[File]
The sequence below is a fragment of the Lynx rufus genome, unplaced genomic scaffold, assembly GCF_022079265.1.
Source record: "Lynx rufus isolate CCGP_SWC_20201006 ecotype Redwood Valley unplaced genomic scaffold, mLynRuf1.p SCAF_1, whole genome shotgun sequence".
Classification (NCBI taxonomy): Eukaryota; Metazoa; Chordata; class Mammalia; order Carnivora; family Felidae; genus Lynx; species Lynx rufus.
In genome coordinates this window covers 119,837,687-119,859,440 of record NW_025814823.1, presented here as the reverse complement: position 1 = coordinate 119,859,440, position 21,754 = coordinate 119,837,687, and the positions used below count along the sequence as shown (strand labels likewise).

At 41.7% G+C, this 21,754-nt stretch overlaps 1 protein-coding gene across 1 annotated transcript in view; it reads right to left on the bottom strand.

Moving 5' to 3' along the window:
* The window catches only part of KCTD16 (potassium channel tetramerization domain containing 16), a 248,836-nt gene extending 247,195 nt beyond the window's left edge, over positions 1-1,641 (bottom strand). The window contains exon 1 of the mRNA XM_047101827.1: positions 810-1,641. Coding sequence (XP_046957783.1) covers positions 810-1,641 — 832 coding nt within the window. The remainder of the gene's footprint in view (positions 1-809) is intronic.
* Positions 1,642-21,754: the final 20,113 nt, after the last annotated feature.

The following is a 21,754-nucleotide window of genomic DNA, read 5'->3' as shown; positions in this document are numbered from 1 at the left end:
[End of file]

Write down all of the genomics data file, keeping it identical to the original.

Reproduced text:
The sequence below is a fragment of the Lynx rufus genome, unplaced genomic scaffold, assembly GCF_022079265.1.
Source record: "Lynx rufus isolate CCGP_SWC_20201006 ecotype Redwood Valley unplaced genomic scaffold, mLynRuf1.p SCAF_1, whole genome shotgun sequence".
Classification (NCBI taxonomy): Eukaryota; Metazoa; Chordata; class Mammalia; order Carnivora; family Felidae; genus Lynx; species Lynx rufus.
In genome coordinates this window covers 119,837,687-119,859,440 of record NW_025814823.1, presented here as the reverse complement: position 1 = coordinate 119,859,440, position 21,754 = coordinate 119,837,687, and the positions used below count along the sequence as shown (strand labels likewise).

At 41.7% G+C, this 21,754-nt stretch overlaps 1 protein-coding gene across 1 annotated transcript in view; it reads right to left on the bottom strand.

Moving 5' to 3' along the window:
* The window catches only part of KCTD16 (potassium channel tetramerization domain containing 16), a 248,836-nt gene extending 247,195 nt beyond the window's left edge, over positions 1-1,641 (bottom strand). The window contains exon 1 of the mRNA XM_047101827.1: positions 810-1,641. Coding sequence (XP_046957783.1) covers positions 810-1,641 — 832 coding nt within the window. The remainder of the gene's footprint in view (positions 1-809) is intronic.
* Positions 1,642-21,754: the final 20,113 nt, after the last annotated feature.

The following is a 21,754-nucleotide window of genomic DNA, read 5'->3' as shown; positions in this document are numbered from 1 at the left end: